low IgM, but levels of IgG are usually normal (IgA and IgE are elevated)

mutation in WASP (links antigen receptors to cytoskeletal elements)


What is a concept associated to manifestation of hypersensitivity diseases?

Hypersensitivity usually results from an imbalance between the effector mechanisms of immune responses and the control mechanisms that serve to normally limit such responses

The development of hypersensitivity diseases (both allergic and autoimmune) is often associated with the inheritance of particular susceptibility genes (HLA molecules)


What are the two phases of local immediate (type 1) hypersensitivity?

The immediate reaction is characterized by vasodilation, vascular leakage, and depending on the location, smooth muscle spasm or glandular secretions (congestion and edema). These changes usually become evident within minutes after exposure to an allergen and tend to subside in a few hours.

late-phase reaction is characterized by infiltration of tissues with eosinophils, neutrophils, basophils, monocytes, and CD4+ T cells, as well as tissue destruction, typically in the form of mucosal epithelial cell damage.


Describe sequence of events in type 1 hypersensitivity.

The first step in the generation of T H 2 cells is the presentation of the antigen to naive CD4+ helper T cells (differentiation into TH2 cells)

IL-4 induces class-switching to IgE (IL-5 activates eosinophils)


What are mast cells?

Mast cells are bone marrow–derived cells that are widely distributed in the tissues. They are abundant near blood vessels and nerves and in subepithelial tissues

circulating counterpart = basophils

activated by cross-linking of high-affinity IgE Fc receptors (repeat exposure to antigen)

When a mast cell, armed with IgE antibodies previously produced in response to an antigen, is exposed to the same antigen, the cell is activated, leading eventually to the release of an arsenal of powerful mediators responsible for the clinical features of immediate hypersensitivity reactions.

activation of mast cells leads to degranulation (discharge of preformed granules and de novo granules)

release of histamine, (in addition to inflammatory response causes enhance mucus secretion)

phospholipase A2 mediated pathways: leukotrienes C4 and D4, prostaglandin D2 (bronchospasm), and platelet-activating factor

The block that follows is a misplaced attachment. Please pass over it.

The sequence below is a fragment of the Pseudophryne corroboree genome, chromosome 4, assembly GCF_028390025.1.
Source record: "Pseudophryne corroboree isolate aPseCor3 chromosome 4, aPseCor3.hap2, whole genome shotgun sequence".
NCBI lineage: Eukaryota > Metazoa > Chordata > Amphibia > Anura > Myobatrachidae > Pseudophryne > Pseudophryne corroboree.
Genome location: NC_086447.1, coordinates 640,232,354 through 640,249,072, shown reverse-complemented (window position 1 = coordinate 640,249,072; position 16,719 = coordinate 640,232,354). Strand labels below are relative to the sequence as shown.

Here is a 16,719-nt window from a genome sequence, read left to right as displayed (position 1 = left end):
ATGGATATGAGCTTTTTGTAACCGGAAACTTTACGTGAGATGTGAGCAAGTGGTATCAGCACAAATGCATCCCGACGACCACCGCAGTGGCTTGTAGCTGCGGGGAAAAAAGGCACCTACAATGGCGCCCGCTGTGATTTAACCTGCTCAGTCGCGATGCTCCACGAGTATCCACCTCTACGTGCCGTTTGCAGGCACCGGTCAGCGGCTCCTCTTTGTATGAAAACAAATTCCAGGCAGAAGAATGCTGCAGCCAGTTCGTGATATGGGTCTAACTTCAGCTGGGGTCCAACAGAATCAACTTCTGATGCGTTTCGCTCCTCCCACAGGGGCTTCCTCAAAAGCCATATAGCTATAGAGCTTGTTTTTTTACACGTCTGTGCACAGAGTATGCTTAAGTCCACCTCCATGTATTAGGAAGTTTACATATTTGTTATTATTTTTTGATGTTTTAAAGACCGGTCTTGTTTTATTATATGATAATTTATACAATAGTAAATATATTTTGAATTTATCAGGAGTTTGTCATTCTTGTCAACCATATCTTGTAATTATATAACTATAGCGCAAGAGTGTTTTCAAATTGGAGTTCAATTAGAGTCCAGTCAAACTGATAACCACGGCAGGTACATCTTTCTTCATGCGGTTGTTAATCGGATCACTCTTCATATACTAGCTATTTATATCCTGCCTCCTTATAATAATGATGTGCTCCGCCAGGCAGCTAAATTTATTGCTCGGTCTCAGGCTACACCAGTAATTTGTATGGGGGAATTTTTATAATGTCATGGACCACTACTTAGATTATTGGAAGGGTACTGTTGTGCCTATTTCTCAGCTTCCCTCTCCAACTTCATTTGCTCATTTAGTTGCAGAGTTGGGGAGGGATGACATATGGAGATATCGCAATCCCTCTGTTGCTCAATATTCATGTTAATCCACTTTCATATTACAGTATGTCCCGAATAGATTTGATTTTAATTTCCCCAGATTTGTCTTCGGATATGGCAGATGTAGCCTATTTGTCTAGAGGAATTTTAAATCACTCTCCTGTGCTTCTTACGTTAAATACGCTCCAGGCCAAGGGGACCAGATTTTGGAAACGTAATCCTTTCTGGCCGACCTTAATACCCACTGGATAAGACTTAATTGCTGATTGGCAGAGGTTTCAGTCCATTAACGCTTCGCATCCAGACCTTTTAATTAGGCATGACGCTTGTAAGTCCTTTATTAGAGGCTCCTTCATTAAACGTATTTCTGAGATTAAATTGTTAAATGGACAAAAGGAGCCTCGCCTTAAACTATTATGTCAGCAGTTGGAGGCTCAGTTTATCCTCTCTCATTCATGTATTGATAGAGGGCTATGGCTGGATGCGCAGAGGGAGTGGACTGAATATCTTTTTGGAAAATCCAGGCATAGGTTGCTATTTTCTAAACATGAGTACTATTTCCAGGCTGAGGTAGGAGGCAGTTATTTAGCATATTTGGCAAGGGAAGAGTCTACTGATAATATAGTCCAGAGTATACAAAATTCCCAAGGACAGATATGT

IL-1 and TNF-alpha cytokine secretion


What type of infectious molecules are sensitive to membrane attack complex response?

thin cell walls


Deposition of antibodies in fixed tissues (basement membrane and ECM) causes what type of injury?

inflammation through activation of complement system

glomerulonephritis and rejection of grafts

type 2 hypersensitivty


T/F: Antigen-antibody complexes produce tissue damage mainly by eliciting inflammation at the sites of deposition?



T/F: immune complex-mediated diseases tend to be systemic?


occurs following administration of a foreign serum (other individuals and species)

glomeruli and joints tend to be most affected

systemic lupus erythematosus (SLE)


What are signs of immune complex-mediated diseases?

lymph node enlargement, fever, joint pains, and proteinuria

vasculitis (fibrinoid necrosis), glomerulonephritis, and arthritis


Is complement system activation a component of immune-complex mediated disease (type 3 sensitivity)?

in most cases yes


Which APC-secreted cytokines induce TH1 differentiation? TH17?


IL-1, IL-6, and IL-23


T/F: The major antigenic differences between a donor and recipient that result in rejection of transplants are differences in HLA alleles?



What is the difference between indirect and direct pathways of graft injection?

direct: donor APC presents antigen; indirect: recipient APC presents antigen (only activated CD4+ cells)


T/F: T cell cytokine mediated mechanisms can lead to both acute and chronic rejection?

T (rejection is an inflammatory response)


What is the target of acute antibody-mediated rejection?

graft vasculature


HLA-matching is required for which type of grafting?

HSCs (other grafts may benefit from matching but, due to immunosuppressive therapies, is not required)

depletion of donor T cells before transfusion virtually eliminates the disease (increased risk of tumorigenesis)


What are features of bacterial virulence? How can bacteria that is not virulent become virulent?

Bacterial damage to host tissues depends on the ability of the bacteria to adhere to host cells, to invade cells and tissues, or to deliver toxins

Mobile genetic elements such as plasmids and bacteriophages can transmit functionally important genes to bacteria, including genes that influence pathogenicity and drug resistance


Biofilm formation is a characteristic of what type of bacterial infection?

endocarditis and artificial joint infections


What are pili?

filamentous proteins on the surface of bacteria that act as adhesins


What is a gram-negative bacteria endotoxin?



What are examples of gram-positive bacteria?

Strep, Staph, and enterococcus


What are the consequences of Staph infection?

respiratory infection, osteomyletis, skin infections, endocarditis, food poisoning, and toxic shock syndrome


Staph infection causes what type of lesions?

pyogenic (pus)